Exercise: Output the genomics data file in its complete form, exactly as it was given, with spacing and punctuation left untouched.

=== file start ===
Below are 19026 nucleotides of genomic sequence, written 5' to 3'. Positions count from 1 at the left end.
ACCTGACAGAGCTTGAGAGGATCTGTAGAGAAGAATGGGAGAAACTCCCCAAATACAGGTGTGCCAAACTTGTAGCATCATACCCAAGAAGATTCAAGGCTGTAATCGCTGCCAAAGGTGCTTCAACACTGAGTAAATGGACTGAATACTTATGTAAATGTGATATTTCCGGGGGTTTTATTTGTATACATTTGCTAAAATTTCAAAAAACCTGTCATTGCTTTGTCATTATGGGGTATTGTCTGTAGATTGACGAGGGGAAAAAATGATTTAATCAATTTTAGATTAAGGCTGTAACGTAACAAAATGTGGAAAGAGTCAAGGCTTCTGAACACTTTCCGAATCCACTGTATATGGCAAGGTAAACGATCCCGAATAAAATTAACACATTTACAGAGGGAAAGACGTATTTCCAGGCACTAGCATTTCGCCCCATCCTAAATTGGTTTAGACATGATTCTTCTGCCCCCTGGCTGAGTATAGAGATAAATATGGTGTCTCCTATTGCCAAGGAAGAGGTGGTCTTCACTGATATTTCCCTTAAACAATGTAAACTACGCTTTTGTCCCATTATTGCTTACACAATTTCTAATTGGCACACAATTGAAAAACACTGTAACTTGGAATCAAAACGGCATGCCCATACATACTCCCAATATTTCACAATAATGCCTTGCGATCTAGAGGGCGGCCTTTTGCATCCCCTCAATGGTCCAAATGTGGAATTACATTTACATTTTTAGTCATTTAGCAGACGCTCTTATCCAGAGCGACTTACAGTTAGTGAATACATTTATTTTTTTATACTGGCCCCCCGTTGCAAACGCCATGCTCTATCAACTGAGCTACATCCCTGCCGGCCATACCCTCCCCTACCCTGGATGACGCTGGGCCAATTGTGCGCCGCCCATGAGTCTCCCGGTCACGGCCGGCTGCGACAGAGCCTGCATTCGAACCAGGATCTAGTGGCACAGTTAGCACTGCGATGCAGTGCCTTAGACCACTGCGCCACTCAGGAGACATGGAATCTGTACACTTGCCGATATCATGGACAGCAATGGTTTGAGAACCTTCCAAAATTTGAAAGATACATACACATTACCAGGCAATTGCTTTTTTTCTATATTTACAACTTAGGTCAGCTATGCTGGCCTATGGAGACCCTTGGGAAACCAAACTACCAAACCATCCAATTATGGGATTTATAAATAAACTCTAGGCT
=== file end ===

Below are 19026 nucleotides of genomic sequence, written 5' to 3'. Positions count from 1 at the left end.
ACCTGACAGAGCTTGAGAGGATCTGTAGAGAAGAATGGGAGAAACTCCCCAAATACAGGTGTGCCAAACTTGTAGCATCATACCCAAGAAGATTCAAGGCTGTAATCGCTGCCAAAGGTGCTTCAACACTGAGTAAATGGACTGAATACTTATGTAAATGTGATATTTCCGGGGGTTTTATTTGTATACATTTGCTAAAATTTCAAAAAACCTGTCATTGCTTTGTCATTATGGGGTATTGTCTGTAGATTGACGAGGGGAAAAAATGATTTAATCAATTTTAGATTAAGGCTGTAACGTAACAAAATGTGGAAAGAGTCAAGGCTTCTGAACACTTTCCGAATCCACTGTATATGGCAAGGTAAACGATCCCGAATAAAATTAACACATTTACAGAGGGAAAGACGTATTTCCAGGCACTAGCATTTCGCCCCATCCTAAATTGGTTTAGACATGATTCTTCTGCCCCCTGGCTGAGTATAGAGATAAATATGGTGTCTCCTATTGCCAAGGAAGAGGTGGTCTTCACTGATATTTCCCTTAAACAATGTAAACTACGCTTTTGTCCCATTATTGCTTACACAATTTCTAATTGGCACACAATTGAAAAACACTGTAACTTGGAATCAAAACGGCATGCCCATACATACTCCCAATATTTCACAATAATGCCTTGCGATCTAGAGGGCGGCCTTTTGCATCCCCTCAATGGTCCAAATGTGGAATTACATTTACATTTTTAGTCATTTAGCAGACGCTCTTATCCAGAGCGACTTACAGTTAGTGAATACATTTATTTTTTTATACTGGCCCCCCGTTGCAAACGCCATGCTCTATCAACTGAGCTACATCCCTGCCGGCCATACCCTCCCCTACCCTGGATGACGCTGGGCCAATTGTGCGCCGCCCATGAGTCTCCCGGTCACGGCCGGCTGCGACAGAGCCTGCATTCGAACCAGGATCTAGTGGCACAGTTAGCACTGCGATGCAGTGCCTTAGACCACTGCGCCACTCAGGAGACATGGAATCTGTACACTTGCCGATATCATGGACAGCAATGGTTTGAGAACCTTCCAAAATTTGAAAGATACATACACATTACCAGGCAATTGCTTTTTTTCTATATTTACAACTTAGGTCAGCTATGCTGGCCTATGGAGACCCTTGGGAAACCAAACTACCAAACCATCCAATTATGGGATTTATAAATAAACTCTAGGCT